Rule of Drama and all, I can get that is necessary to the story the downfall of some characters and it allows for some Development, but really, becoming part of Glee Club seems to not only make you unpopular, but also unable(Or unwilling) to fight back. I can understand why Artie, Kurt, Tina, Rachel and Mercedes are too weak to fight back, and would get it worse. But what aout Finn? He barely complained to that other guy, while he has traded blows with Puck for less than that. Puck is the same, he takes no shit for anyone, yet lets himself be slushied. We don't know much about Matt and Other Asian personality, but they can also defend themselves. The Cheerios is a particular case. They might not be able to fight back by themselves, but would you risk slushie-ing a cheerio when Sue Sylvester might catch you? And don't get me started on the getting defaced thing. They should pay with the same coin, as they 'know' who hates them.

  • Because they're embarrassed/ashamed to be in Glee club. They enjoy it and want to stay but at the same time have spent their highschool careers under the impression that "Gleeks" get their picture destroyed and slushied in the hallway. To quote a godawful musical set in a highschool other than Glee "Stick to the Status Quo"
  • For me, the whole slushie-ing business is too over the top, and extends way past Rule of Drama and breaks my suspension of disbelief (which is sort of tenuous as it is...). Granted, everything in this show is supposed to be over the top, but I know for a fact in almost any high school in the area I'm from the people doing the slushie-ing would have been suspended long ago.
  • This bothers me ; the people in the hallway not only have slushies all the time, IN school, but splash them on people?! They wasted a perfectly good drink, and I for one would hate to give a slushie up to humiliate someone. Where do they get the money for all of it? Are they just all rich and slushie-hating?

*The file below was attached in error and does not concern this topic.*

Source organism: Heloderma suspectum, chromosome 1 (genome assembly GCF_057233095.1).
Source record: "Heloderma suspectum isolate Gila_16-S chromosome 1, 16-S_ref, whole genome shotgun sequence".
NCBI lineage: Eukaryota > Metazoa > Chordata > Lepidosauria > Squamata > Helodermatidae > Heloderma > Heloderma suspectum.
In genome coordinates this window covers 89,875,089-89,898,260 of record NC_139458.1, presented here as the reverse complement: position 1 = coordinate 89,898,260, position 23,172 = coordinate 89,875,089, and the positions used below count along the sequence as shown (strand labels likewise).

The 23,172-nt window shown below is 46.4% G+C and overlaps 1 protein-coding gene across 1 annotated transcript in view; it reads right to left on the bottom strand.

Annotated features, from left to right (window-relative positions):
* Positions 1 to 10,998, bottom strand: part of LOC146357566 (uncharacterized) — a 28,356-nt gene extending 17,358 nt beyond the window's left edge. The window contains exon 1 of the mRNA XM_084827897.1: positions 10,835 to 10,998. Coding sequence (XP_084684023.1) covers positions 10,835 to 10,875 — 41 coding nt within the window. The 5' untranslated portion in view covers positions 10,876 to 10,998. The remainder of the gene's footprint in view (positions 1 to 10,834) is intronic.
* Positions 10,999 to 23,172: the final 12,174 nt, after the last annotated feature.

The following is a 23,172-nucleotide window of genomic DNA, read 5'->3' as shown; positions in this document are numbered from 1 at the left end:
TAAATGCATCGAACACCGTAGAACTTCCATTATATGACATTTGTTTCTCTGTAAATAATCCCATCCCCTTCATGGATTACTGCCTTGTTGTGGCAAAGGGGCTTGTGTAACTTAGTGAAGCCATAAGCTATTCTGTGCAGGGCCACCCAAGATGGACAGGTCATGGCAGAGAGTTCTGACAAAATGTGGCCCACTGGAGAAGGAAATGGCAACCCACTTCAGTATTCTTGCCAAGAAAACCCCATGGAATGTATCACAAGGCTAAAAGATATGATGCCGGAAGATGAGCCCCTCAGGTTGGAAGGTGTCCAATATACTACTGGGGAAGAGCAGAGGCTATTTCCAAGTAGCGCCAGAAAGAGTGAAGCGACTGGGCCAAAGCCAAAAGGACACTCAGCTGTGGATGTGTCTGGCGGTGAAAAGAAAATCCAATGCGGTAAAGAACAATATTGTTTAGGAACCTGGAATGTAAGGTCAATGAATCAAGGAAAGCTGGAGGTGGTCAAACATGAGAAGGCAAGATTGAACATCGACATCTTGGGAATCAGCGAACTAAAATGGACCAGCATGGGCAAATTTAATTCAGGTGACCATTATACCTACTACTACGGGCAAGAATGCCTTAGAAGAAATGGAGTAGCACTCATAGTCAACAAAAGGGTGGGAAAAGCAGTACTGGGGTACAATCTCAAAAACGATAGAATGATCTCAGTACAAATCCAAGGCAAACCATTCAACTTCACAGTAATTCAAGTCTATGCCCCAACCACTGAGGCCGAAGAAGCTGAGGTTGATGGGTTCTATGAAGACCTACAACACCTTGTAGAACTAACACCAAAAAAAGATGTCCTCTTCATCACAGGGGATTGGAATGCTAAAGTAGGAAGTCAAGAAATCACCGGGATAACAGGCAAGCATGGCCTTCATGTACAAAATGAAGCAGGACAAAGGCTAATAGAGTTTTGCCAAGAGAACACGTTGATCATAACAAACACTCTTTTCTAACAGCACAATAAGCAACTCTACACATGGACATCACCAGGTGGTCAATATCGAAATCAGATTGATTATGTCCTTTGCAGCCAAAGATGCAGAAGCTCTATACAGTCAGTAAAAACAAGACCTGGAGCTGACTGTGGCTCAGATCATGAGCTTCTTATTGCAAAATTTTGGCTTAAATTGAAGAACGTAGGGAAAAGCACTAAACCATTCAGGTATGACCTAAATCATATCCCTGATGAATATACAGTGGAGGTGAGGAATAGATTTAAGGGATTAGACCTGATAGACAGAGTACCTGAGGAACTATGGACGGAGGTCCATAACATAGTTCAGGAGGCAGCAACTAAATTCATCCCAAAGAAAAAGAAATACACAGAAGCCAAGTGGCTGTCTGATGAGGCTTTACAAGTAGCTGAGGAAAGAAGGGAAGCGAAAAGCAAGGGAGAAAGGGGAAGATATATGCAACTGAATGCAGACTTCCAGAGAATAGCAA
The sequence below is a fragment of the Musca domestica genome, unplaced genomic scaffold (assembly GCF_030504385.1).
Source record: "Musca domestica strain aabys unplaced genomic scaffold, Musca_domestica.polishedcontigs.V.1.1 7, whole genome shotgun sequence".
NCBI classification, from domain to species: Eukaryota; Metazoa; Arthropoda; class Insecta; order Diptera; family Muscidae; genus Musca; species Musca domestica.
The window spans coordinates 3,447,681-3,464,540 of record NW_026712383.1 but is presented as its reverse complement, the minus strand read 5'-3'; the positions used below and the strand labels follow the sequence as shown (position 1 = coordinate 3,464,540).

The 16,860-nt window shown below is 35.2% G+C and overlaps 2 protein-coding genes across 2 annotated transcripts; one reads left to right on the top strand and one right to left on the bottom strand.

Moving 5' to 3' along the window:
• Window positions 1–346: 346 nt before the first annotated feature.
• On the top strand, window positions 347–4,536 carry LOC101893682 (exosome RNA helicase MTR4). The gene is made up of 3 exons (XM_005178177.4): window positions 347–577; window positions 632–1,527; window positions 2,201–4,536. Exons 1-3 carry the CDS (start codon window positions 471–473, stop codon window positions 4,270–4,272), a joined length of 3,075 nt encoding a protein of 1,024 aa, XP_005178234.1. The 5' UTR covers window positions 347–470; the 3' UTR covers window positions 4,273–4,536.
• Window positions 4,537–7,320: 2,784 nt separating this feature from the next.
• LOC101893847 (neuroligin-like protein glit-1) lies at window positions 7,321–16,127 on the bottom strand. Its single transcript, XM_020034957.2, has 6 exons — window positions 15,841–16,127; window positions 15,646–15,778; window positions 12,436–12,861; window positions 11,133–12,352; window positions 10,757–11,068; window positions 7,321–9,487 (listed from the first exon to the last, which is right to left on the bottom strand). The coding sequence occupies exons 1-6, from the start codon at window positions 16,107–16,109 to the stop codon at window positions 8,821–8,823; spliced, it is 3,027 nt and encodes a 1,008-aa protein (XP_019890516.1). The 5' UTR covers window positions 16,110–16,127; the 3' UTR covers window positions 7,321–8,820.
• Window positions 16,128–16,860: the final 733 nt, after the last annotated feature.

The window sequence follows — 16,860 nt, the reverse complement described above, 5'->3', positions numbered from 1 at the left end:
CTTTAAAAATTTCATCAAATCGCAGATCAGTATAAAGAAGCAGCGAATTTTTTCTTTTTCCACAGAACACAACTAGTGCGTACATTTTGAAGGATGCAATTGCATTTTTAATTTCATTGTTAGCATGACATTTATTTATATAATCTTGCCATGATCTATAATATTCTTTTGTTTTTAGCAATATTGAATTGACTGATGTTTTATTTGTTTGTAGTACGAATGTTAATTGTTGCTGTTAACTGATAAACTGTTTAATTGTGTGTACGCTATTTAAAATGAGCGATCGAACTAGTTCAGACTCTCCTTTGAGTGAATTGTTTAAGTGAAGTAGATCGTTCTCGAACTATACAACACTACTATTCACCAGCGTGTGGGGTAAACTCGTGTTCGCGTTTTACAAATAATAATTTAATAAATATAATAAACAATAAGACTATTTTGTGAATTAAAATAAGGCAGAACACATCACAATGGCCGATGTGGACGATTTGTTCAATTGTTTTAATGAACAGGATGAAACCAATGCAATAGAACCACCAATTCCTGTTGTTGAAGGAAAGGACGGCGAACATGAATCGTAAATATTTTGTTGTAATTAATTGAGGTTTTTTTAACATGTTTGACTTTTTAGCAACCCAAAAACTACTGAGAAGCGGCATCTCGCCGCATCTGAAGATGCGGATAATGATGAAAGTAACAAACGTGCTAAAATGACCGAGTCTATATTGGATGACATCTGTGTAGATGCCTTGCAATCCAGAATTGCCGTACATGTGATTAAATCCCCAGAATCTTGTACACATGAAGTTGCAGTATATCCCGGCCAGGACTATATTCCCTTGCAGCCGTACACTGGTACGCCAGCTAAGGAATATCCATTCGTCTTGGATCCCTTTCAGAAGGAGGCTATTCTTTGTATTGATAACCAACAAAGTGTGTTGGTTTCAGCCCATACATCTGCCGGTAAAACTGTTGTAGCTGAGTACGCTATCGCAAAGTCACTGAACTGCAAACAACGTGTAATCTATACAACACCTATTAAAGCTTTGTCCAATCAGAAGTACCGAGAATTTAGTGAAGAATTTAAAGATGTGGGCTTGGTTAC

Finn's actor

Now, I'm not here to complain about Cory Monteith; he's a good singer, when he's not autotuned into a robot. But Kevin McHale, Chris Colfer and Mark Salling are all clearly better than him, so why oh why was Cory cast in the lead male role? Sure, Artie and Kurt don't exactly look like jocks, but there's no reason that, say, Puck and Finn couldn't switch actors. Yet the weakest singer was cast in the most prominent role, resulting in his voice being constantly overpowered by the lead female singer. It just baffles me.

  • Because the casting people valued more than just the quality of his singing voice? And because on some level he's supposed to be a weaker singer?
    • Since when is he supposed to be a weaker singer? Finn is presented as being the most talented male singer in the club. That's why he's given the male lead in so many songs.
      • Finn is presented as being considered the most talented male singer in the club because he reminds Schuester of himself in highschool, and because he represents what those in power within the club think the male lead should be - physically attractive, ablebodied, white, straight, charismatic. He looks like the guy that Schue wants headlining his glee club and that Rachel wants to be seen standing next to, so they turn a blind eye to the fact that his singing is mediocre.
        • Sadly, I think that's more a subconcious effort on the part of the writers rather than intentional. I think they are uplifting Finn for being all those things, and don't realize it. The writers have tried to represent minorities but haven't been able to look outside their own privileged point of view. This is probably why Kurt's story is the most successful, because they do have the point of view of someone whose actually gay. However, their portrayal of people of color, people with disabilities, and women is general is how a person who has never been in any of those positions thinks those groups feel and act, rather than offering any true perspective. It is possible to write outside your own experiences, but these writers have not shown to be up to the task. For example, if they had done any research at all, they would know that in real life Artie's chair wouldn't even have handles that allow people to push him around like a prop, and he would have figured out ways get himself in and out of the auditorium up stairs and steep ramps by himself because he would be used to obstacles like that in everyday life. And he wouldn't be lifting tiny weights in the weight room.

The competition rules in "Mattress"

New Directions is disqualified for accepting the mattresses. They can't return them because Will used one. So why doesn't Will pay for that mattress, and return all the other ones?